Download and unzip this file.

To install the library you must click Sketch/Include Library/Add .ZIP Library and navigate to the subfolder in the library file you just unzipped labeled libraries and click chose and you're done!

Now download and open the code from this instructable and open it up with the Arduino program. Select YUN from the the Tools/Board drop down menu and select the YUN's serial port from Tools/Serial Port. Then click the right facing arrow in the upper left. That will upload the code onto your YUN board. Yay! It's alive! Brain without a body, click next to give your robot some sensors and legs :)

Step 5: Attach Sensor Extension

The sensors don't all connect to the same board, this step attached a connector to redirect the and waterproof the connector:

  • Find the parts, an O ring, a nut, and the copper color ended extension cable pictured in the first image
  • Place metal post through hole from the inside
  • Use rubber "o-ring" as waterproofing and screw on nut from the outside
  • Screw the other end of sensor socket into the hydroponics shield of the Open Garden shield

Step 6: Add the Temperature, Humidity and Moisture and PH Sensors

Here are the fun steps! Attaching all the sensors. This is how we keep track of all the variables needed to keep your garden running optimally.

  • Insert the red, green and black wires from the temperature, humidity and moisture sensor into the water proofing cap and into the body of the box.
  • Insert the PH sensor through the same cap.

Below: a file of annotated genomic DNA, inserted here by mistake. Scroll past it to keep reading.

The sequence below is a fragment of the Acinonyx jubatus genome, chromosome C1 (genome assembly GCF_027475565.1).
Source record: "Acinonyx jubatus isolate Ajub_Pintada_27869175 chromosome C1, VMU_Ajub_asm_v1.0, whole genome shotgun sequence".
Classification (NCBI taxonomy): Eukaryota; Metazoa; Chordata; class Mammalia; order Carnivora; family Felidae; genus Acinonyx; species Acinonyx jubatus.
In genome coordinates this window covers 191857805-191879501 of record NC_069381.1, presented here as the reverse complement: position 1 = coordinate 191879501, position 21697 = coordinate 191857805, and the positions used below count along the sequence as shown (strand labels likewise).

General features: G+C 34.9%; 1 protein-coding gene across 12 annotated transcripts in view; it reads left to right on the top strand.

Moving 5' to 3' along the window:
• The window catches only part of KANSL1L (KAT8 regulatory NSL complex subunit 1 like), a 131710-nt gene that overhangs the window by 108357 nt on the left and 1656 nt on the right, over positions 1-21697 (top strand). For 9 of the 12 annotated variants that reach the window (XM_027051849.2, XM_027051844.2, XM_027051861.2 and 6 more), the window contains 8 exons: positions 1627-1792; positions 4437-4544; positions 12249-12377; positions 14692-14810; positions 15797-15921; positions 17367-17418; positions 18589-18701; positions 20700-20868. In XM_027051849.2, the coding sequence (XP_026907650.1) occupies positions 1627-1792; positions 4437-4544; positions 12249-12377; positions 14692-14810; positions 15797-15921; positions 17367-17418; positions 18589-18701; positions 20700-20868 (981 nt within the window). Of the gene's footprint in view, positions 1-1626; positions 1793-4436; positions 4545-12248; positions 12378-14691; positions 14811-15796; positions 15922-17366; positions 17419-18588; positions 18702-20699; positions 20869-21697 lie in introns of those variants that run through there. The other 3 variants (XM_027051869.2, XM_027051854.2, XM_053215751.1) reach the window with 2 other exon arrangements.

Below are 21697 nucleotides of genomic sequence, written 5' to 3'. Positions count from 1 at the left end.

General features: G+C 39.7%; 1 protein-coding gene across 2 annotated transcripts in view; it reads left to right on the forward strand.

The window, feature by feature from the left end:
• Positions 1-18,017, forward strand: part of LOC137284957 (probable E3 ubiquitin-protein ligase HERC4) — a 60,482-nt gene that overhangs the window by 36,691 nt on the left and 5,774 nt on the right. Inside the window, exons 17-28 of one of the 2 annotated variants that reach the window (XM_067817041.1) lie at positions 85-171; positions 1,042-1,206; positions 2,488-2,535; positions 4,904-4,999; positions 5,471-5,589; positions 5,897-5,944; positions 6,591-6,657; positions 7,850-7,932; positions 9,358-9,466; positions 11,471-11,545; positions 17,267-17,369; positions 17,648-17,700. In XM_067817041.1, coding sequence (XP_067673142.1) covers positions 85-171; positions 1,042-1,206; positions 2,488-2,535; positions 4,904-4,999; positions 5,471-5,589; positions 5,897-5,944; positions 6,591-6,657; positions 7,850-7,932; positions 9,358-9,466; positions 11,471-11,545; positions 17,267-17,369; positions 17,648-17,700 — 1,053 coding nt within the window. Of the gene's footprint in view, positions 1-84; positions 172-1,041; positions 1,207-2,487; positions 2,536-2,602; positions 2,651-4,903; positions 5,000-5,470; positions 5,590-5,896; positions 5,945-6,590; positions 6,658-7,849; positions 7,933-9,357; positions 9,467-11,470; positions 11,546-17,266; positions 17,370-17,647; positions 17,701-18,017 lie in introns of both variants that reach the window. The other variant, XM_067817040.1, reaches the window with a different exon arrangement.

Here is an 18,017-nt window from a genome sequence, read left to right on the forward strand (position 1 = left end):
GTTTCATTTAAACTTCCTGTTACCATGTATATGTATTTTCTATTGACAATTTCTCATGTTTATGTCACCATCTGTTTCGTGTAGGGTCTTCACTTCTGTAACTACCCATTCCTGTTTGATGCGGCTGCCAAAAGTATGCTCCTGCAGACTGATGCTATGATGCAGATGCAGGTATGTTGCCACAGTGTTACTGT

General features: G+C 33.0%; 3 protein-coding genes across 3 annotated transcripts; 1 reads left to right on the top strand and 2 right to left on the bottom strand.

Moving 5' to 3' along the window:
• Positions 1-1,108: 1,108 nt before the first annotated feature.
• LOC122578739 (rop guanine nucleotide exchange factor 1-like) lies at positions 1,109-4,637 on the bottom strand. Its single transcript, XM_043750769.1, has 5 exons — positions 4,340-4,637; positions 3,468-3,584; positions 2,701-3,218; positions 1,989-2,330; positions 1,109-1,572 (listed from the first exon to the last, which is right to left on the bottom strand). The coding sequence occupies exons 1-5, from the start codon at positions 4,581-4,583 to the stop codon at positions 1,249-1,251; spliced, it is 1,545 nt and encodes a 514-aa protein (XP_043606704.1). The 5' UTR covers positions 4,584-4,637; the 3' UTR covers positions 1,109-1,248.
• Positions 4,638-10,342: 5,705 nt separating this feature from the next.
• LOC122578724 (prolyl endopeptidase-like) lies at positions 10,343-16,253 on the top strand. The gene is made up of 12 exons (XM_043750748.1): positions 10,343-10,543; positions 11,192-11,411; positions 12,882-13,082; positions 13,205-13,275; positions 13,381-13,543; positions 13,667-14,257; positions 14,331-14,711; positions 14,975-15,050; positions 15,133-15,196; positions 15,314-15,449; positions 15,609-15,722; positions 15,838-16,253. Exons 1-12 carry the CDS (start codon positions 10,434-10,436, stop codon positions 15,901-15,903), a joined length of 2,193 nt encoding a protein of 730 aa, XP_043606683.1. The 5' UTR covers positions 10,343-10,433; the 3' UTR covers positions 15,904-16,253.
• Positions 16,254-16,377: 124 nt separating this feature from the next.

• Screw on the cap on the outside of box.
  • Unscrew the terminals for VCC, GND and DATA.
  • For the temperature, humidity and moisture sensor find the port labeled DHT22 and insert the red wire into the VCC terminal, the green wire into DATA and the black wire into GND.
  • Screw the wires in place.
  • On the Aquaponics Shield for the Open Garden shield find the two screw terminals
  • Insert the two PH sensor wires into these terminals, the direction doesn't matter.
  • Screw them into place.

One last sensor coming up next:

Step 7: Attach the Conductivity Sensor

  • Since we've installed the sensor extension port, it's a simple matter of plugging it into the metal extension sticking out of the box.

Yay! We're done installing all the sensors. Now you can get out of the basement lab and into the garden!

Step 8: Close the Lid and Plug the System Into Your Aquaponics Garden

We're almost done, now that we have all the sensors attached find a good spot to install in your garden. But first make sure to close and screw the lid :)

Once you've found a safe spot for the boards undo the caps and insert the PH, temperature and conductivity sensors into water of your aquaponics tank. Make sure to keep the ambient sensor near the box and arduino YUN.